Wetenschap - 25 januari 2018

Chicks can survive 36 hours without food

tekst:
Tessa Louwerens

When they have hatched, chickens can survive for up to one-and-a-half days without food or drink. If they spend longer without food, they lose weight, more chicks die and growth is slower. These findings come from a study by Wageningen Livestock Research and the Adaptation Physiology group that was carried out in response to protests by animal rights group Wakker Dier.

© Shutterstock

In poultry farming, eggs are hatched in a machine in a hatchery. Only once most of the eggs have hatched are the chicks collected, sorted, vaccinated and transported to the farm where they will stay until they are slaughtered.

‘If they are transported over a great distance, it can take three days before the chicks that hatched first get anything to eat or drink,’ says Ingrid de Jong, animal welfare researcher at Wageningen Livestock Research. She says this is rare in the Netherlands because most chicks reach a farm within 36 hours of being hatched.

kuikens in de broederij net nadat ze zijn uitgekomen. © Roos Molenaar, Adaptatiefysiologie
kuikens in de broederij net nadat ze zijn uitgekomen. © Roos Molenaar, Adaptatiefysiologie

Lawsuit
Wakker Dier finds it unacceptable that the chicks do not get food and water immediately. The organization filed a lawsuit against the Ministry of Economic Affairs, claiming this was damaging animal welfare. The ministry asked WUR if this is indeed the case. De Jong and her colleagues analysed the available scientific literature. It showed that chicks that are given no food and drink for 36 to 60 hours lose weight. There are adverse effects in the in the long term as well: there are more deaths and the chicks do not grow so well up to the age of six weeks, which is when broiler chickens are usually slaughtered.

The main argument is that the chicks still have a bit of the yolk in their stomachs that keeps them going. However, our results show this is not enough.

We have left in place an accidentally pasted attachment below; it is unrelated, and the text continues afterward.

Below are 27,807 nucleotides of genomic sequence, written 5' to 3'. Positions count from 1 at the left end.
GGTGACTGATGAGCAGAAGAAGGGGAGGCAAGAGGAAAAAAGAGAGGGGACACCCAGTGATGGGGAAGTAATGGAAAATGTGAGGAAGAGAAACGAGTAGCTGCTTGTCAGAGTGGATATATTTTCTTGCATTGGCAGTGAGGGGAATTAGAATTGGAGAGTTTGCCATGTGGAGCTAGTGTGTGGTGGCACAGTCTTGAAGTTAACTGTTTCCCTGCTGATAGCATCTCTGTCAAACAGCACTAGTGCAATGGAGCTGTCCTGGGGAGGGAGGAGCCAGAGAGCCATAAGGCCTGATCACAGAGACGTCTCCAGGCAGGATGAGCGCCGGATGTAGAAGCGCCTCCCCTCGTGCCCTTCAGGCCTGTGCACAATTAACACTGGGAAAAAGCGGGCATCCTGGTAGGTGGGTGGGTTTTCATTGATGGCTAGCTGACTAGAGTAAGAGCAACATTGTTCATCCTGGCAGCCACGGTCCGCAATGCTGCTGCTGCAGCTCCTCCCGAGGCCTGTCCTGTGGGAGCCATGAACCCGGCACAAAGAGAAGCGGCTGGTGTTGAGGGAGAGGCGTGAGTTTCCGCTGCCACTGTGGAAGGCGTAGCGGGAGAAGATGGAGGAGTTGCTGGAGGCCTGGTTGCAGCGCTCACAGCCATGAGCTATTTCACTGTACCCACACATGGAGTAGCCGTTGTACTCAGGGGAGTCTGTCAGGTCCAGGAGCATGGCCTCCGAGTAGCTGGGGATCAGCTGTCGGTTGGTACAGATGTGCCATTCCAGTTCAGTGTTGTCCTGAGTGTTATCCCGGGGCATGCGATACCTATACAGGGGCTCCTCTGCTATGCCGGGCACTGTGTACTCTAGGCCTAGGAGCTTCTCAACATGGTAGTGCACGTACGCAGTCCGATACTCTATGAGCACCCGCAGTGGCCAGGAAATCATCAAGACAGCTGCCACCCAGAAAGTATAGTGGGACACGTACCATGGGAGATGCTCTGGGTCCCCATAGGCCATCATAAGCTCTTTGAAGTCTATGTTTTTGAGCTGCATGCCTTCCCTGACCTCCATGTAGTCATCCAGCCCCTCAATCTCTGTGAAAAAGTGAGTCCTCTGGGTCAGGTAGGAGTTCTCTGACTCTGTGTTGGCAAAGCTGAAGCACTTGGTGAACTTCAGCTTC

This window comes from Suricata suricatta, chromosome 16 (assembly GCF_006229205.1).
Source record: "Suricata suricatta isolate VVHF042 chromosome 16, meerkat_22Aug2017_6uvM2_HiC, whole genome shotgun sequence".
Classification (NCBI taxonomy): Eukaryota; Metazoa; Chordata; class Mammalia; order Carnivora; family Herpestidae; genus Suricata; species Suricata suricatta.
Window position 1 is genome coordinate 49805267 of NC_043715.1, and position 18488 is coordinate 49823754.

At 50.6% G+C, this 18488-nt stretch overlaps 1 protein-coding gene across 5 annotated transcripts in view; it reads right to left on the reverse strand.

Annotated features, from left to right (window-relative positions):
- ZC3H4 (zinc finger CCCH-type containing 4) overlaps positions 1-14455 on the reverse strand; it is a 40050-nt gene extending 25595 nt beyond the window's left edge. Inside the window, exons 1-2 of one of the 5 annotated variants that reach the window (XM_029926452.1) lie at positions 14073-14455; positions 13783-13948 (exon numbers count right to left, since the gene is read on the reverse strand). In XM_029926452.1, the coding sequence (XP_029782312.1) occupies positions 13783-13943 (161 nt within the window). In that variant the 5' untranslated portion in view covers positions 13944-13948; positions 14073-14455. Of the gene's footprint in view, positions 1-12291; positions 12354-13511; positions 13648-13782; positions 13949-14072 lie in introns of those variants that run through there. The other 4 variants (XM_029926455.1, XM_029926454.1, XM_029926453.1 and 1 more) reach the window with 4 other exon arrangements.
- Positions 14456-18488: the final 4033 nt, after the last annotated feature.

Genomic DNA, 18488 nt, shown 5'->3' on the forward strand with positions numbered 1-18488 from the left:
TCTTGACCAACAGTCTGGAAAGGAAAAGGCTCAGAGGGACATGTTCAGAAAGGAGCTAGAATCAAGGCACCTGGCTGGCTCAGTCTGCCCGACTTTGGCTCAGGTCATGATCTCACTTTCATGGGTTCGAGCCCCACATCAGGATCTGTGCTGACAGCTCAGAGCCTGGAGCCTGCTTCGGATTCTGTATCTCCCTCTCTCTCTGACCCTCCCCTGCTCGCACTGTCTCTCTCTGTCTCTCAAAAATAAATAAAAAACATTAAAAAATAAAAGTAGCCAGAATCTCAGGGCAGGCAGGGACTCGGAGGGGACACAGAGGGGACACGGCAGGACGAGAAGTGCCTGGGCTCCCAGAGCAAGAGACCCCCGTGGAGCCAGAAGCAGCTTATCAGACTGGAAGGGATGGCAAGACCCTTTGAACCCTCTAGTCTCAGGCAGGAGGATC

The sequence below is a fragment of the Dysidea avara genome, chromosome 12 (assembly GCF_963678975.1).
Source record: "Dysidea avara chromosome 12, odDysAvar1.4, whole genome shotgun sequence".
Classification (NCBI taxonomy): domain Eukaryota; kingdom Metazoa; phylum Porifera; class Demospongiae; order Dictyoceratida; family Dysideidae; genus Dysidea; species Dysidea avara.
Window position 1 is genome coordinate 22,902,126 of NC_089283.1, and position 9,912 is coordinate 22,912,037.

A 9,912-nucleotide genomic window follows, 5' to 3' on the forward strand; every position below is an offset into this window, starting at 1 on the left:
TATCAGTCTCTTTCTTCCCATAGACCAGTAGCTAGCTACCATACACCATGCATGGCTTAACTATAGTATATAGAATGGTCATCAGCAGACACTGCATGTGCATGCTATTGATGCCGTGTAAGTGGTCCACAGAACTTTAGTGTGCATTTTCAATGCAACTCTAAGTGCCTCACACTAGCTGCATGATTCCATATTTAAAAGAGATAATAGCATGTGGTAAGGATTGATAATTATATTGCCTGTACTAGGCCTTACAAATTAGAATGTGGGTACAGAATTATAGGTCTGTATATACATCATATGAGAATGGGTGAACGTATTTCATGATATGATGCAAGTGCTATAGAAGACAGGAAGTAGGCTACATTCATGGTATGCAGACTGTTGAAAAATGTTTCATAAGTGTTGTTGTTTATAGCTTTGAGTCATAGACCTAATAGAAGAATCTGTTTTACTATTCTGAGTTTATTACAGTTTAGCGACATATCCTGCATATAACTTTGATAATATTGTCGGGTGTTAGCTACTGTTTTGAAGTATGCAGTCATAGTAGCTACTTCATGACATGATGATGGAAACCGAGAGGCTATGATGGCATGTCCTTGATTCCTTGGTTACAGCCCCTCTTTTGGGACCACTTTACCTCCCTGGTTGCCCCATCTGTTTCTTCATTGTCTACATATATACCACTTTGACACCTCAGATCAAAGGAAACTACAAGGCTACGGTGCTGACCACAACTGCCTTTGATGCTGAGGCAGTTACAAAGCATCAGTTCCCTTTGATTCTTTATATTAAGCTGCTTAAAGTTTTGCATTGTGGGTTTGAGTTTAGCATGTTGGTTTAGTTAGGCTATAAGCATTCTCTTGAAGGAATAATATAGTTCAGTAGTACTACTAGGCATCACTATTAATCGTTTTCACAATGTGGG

Ingrid de Jong, animal welfare researcher Wageningen Livestock Research

Welfare
However, the researchers cannot conclude that animal welfare is affected on the basis of their analysis. De Jong: ‘The higher mortality figures show that welfare is an issue. But welfare is much broader. Other indicators such as stress, susceptibility to diseases and behaviour observations are also important and they still need to be researched.’

According to De Jong, hatcheries don’t give the chicks food and drink because of the risk of infection. ‘The main argument is that the chicks still have a bit of the yolk in their stomachs that keeps them going. However, our results show this is not enough.’

Reacties 2

  • Parel

    Waarschijnlijk maken de hennen een afweging. "Nog wachten tot de laatste eitjes waar leven in zit uitkomen? Of nu al het nest verlaten." Een hen gaat na enkele dagen sowieso van het nest af met haar kuikens. Als ze niet bewust een afweging maakt zal haar instinct zeggen wat ze moet doen.

    Daarom is het bij natuurbroed ook belangrijk dat er geen eieren meer worden bijgelegd door andere kippen als de hen zit te broeden.

  • leo

    als kippen op eigen houtje eieren uitbroeden wachten ze ook met voedsel zoeken met de kuikens totdat alle kuikens uitgekomen zijn , en dat duurt vaak ook langer als een dag. geen probleem voor de kuikens die hebben nog dooierresten te verteren


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